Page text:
If you are planning for one year – sow rice
For ten year – plant trees
For hundred years – educate people
Since the developing stages of Shenpen in 2004, SHENPEN Education had as a mission to provide educational opportunities to the poor and needy children of Nepal. With our different programs through the last decade, SHENPEN Education has attempted to alleviate the financial inability many parents face in sending their children to school. This is also what we are trying to do with our new 2016–2017 Dhola Education Project.
As with many communities highly affected by the Gorkha earthquake of 2015, the community we work with faces many challenges: coping with loss, rebuilding their homes, settling into their new lives, facing poverty, etc. In order to help, Shenpen and C.H.A.N.C.E. for Nepal (UK) created an Education program in Dhola. This project consists of:
- Help in covering school fees (admission and exam fees)
- Provide a daily substantial snack (tiffin)
- Offer the services of a community tutor to the children of the community
By helping cover the school fees and providing daily food to students, we believe that we can help the entire family lift themselves out of poverty. As the World Food Programme has showed us through its 50 years of experience of work in Nepal, filling stomachs with nutritious food is an efficient technique to empower communities, and also to “boost attendance, enrollment, and graduation rates in low-income communities—especially for girls” (Altman, 2015). As this author wrote, ‘giving a meal to a student will help him/her concentrate during class and make his/her learning and success easier to accomplish’. Here in Nepal, a simple 30 Nrs per day (0.25€ or $0.28) is enough to make a difference in the present and future life of a child by offering them a healthy snack.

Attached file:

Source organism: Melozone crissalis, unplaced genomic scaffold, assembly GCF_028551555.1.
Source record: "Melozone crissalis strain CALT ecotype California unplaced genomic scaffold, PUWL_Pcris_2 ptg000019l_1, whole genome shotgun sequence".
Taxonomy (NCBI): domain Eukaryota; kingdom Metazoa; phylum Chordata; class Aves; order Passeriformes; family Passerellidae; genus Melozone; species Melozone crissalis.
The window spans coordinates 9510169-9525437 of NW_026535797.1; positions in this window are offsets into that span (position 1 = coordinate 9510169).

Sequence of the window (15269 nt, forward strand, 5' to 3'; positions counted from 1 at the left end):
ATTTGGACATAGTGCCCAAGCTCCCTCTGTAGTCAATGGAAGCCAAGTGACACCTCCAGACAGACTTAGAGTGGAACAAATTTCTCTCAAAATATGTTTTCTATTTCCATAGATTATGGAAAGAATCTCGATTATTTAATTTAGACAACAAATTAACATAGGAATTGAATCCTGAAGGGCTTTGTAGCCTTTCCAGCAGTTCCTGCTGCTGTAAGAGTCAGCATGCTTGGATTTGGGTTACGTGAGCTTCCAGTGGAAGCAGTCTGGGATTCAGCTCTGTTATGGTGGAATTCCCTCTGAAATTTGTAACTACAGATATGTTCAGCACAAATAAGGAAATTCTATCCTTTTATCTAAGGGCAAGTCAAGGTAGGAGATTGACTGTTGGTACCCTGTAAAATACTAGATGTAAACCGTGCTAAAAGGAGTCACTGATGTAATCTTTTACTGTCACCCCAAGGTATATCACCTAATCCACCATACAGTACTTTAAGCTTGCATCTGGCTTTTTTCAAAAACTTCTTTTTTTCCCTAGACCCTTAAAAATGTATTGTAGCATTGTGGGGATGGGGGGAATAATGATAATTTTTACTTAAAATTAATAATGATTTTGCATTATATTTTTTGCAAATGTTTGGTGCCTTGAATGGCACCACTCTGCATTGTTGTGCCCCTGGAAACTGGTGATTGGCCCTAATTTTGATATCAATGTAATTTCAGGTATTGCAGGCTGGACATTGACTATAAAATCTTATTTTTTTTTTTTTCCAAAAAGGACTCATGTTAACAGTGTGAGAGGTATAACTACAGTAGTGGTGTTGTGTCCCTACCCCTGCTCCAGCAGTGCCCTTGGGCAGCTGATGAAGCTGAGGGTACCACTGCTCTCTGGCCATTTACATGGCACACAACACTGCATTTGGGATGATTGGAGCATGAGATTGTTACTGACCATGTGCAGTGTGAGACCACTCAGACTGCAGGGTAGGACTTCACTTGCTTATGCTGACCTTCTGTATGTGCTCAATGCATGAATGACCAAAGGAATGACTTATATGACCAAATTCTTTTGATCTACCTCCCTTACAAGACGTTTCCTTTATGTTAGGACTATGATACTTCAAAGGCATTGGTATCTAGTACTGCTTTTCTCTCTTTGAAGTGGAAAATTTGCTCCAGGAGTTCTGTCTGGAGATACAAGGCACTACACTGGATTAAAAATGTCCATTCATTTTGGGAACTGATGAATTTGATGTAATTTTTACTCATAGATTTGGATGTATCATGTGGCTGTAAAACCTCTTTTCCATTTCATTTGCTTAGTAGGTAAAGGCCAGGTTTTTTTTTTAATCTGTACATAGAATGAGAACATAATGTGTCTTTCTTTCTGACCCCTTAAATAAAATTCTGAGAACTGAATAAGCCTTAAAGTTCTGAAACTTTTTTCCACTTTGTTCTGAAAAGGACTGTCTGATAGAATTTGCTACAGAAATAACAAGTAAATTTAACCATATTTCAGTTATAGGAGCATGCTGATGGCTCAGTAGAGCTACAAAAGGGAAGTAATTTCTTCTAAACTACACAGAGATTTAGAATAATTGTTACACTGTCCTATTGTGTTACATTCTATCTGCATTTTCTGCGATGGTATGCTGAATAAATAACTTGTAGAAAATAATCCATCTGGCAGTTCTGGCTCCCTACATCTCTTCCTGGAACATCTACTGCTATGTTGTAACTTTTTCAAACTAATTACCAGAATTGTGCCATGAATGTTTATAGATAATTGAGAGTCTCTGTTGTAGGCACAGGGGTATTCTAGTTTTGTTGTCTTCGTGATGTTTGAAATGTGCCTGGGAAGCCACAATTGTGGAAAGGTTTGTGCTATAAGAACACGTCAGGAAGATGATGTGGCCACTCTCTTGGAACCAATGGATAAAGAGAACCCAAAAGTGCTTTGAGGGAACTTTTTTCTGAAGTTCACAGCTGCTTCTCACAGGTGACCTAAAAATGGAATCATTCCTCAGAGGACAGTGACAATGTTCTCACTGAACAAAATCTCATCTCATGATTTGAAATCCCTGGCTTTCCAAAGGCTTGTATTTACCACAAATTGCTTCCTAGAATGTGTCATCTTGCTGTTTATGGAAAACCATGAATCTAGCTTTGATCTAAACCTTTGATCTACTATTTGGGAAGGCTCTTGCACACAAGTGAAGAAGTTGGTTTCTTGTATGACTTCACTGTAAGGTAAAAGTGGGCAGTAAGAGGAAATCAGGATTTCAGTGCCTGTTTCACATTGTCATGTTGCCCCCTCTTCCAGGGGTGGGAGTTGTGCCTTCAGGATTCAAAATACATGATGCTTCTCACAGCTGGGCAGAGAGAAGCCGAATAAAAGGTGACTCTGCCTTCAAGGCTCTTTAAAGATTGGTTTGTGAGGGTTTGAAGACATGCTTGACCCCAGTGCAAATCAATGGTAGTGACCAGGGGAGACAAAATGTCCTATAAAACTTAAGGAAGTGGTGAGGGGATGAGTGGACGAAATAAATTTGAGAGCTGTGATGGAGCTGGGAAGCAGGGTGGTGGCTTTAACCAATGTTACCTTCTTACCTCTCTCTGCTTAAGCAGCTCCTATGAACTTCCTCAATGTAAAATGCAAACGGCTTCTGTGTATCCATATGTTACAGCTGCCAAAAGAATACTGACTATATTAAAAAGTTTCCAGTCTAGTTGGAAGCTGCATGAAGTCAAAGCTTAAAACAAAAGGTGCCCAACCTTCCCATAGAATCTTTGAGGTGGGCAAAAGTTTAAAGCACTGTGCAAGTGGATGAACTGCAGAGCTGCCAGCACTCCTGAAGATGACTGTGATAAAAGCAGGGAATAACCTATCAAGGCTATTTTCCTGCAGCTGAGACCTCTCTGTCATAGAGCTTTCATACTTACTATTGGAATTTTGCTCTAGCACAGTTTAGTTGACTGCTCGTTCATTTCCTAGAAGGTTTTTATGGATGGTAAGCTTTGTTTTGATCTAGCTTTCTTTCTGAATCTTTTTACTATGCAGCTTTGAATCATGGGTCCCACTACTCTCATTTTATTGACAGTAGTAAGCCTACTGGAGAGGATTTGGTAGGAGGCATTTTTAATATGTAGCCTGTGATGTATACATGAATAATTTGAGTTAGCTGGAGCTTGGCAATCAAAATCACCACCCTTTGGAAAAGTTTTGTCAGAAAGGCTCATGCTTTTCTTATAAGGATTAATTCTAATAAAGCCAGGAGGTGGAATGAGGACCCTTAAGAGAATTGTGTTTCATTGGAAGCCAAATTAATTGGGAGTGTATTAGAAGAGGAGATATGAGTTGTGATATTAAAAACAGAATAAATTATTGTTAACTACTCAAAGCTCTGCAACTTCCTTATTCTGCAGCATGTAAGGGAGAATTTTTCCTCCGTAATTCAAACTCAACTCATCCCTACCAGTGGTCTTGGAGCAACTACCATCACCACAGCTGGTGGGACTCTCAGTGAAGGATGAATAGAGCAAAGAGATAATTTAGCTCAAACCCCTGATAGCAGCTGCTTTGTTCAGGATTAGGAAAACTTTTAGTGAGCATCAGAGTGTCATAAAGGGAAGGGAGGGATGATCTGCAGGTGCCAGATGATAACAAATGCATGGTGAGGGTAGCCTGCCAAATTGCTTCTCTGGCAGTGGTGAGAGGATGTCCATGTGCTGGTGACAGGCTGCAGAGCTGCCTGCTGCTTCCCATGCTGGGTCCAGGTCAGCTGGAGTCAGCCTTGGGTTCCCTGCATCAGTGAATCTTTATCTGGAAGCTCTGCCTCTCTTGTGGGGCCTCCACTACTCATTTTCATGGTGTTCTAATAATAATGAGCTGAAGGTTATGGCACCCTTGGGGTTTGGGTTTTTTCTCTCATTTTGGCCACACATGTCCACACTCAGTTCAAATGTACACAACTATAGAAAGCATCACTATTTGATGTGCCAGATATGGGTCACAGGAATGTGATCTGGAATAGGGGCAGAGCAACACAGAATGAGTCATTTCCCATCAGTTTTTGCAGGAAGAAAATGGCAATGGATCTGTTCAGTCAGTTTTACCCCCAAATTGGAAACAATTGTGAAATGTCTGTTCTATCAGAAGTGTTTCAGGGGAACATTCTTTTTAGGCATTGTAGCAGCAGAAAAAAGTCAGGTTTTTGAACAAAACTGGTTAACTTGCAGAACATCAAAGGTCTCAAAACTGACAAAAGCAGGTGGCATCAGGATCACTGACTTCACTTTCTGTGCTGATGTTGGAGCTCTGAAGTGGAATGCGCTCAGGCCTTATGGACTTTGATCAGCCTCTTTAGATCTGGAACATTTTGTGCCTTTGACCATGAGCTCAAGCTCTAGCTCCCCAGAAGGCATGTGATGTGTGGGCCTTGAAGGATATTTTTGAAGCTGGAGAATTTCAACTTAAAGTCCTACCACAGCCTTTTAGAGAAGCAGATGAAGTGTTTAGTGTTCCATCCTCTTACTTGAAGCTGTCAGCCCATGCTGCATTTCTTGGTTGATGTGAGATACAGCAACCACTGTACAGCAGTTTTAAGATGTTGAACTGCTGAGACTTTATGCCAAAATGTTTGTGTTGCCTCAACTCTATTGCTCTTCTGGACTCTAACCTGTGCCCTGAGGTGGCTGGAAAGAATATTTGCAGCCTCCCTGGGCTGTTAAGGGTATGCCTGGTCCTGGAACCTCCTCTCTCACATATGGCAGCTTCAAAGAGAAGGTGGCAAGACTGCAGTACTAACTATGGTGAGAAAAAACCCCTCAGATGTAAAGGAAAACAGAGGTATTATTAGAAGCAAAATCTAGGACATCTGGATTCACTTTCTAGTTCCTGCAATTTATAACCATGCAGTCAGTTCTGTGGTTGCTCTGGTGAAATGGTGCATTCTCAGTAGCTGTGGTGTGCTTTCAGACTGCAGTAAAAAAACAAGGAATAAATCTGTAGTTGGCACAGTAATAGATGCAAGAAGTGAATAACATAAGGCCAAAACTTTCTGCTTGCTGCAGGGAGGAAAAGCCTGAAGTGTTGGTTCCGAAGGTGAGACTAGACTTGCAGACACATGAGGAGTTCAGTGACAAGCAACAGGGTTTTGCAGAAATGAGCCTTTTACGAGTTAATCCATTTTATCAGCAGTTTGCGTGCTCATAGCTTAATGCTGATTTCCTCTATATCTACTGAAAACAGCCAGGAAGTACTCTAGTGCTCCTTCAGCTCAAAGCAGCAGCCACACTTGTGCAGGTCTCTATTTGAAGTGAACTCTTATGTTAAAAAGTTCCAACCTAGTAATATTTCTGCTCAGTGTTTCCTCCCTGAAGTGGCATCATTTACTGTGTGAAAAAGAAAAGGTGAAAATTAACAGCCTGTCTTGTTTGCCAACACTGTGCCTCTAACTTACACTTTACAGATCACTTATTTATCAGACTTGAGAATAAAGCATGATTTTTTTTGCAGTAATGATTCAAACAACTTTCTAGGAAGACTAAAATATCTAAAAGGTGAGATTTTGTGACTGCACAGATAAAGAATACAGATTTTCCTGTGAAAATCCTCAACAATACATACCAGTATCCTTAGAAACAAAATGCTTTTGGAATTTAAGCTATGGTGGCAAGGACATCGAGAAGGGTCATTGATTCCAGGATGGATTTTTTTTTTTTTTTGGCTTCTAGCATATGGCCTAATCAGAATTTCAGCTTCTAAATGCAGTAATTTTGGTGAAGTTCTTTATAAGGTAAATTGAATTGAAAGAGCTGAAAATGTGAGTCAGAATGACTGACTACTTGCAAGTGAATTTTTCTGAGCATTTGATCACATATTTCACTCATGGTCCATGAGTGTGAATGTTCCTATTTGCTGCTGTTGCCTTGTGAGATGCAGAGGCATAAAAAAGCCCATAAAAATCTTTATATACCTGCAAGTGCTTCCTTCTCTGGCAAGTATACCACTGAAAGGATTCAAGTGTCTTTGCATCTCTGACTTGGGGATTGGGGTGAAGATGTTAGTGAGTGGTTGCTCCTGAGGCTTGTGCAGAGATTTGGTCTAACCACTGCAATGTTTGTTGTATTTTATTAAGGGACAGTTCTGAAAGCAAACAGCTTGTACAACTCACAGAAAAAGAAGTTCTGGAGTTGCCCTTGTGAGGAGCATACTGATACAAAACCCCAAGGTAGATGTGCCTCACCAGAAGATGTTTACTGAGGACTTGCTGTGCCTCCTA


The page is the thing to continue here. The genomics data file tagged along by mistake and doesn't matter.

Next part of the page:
Furthermore, the students we are helping went through a difficult adaptation process after the earthquake. They were forced to leave the environment they had always lived in where their mother tongue, the Tamang language, was spoken, to join a new school with new teachers and where Nepali and some English was mostly spoken. The transition has not been easy for these children, so this is why we decided to offer the services of a community tutor to help strengthen their new languages, Nepali and English.
To our 66 students of Dhola, we wish a wonderful school year 2016–2017. May their learning be full of ease and joy. May this small initiative help give each child a valuable education and a brighter future for their families and to all of Nepal!
ALTMAN, M.J. (2015). “Around the World in 80,000 Schools” https://hdp.press/around-the-